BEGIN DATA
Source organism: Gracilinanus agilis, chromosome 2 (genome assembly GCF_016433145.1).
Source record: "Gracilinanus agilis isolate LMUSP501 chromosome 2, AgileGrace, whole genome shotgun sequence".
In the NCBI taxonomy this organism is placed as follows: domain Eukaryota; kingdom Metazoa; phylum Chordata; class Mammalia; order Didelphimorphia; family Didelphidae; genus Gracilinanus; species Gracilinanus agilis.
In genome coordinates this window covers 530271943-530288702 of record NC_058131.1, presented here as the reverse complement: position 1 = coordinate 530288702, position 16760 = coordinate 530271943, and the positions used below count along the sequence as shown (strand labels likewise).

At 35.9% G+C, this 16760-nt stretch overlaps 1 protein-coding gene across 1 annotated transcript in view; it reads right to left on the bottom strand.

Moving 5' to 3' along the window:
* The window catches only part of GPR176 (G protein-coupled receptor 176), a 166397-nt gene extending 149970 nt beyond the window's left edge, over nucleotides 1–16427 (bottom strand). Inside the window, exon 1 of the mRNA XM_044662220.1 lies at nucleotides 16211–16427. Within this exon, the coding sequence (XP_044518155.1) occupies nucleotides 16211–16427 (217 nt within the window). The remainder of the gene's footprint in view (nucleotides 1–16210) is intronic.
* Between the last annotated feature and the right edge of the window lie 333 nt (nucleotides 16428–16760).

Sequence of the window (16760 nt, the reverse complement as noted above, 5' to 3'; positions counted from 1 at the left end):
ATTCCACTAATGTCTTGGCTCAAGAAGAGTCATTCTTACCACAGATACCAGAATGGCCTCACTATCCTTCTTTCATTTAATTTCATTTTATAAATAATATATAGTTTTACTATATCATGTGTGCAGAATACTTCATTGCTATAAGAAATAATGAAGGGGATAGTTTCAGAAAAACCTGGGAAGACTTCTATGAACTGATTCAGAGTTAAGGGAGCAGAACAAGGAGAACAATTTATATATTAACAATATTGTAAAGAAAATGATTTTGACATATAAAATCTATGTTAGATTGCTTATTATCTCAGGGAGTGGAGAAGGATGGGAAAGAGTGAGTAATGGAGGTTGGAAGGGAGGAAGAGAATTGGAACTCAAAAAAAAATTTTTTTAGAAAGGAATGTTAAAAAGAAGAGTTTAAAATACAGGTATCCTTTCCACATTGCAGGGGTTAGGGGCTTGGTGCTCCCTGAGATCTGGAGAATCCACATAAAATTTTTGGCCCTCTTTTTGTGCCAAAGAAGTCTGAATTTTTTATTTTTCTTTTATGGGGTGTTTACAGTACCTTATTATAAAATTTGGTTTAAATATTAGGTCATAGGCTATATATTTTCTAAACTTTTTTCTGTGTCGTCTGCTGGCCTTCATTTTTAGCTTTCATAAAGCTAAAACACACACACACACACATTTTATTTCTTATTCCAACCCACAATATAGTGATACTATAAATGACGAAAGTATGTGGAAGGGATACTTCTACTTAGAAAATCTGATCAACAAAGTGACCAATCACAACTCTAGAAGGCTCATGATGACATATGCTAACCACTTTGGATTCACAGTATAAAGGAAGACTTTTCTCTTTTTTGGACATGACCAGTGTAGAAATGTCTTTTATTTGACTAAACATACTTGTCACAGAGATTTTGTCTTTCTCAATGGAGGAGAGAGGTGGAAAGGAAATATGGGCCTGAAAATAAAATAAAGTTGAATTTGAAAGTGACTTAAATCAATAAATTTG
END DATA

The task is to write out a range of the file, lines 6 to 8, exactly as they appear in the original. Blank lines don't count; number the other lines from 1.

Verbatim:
Moving 5' to 3' along the window:
* The window catches only part of GPR176 (G protein-coupled receptor 176), a 166397-nt gene extending 149970 nt beyond the window's left edge, over nucleotides 1–16427 (bottom strand). Inside the window, exon 1 of the mRNA XM_044662220.1 lies at nucleotides 16211–16427. Within this exon, the coding sequence (XP_044518155.1) occupies nucleotides 16211–16427 (217 nt within the window). The remainder of the gene's footprint in view (nucleotides 1–16210) is intronic.
* Between the last annotated feature and the right edge of the window lie 333 nt (nucleotides 16428–16760).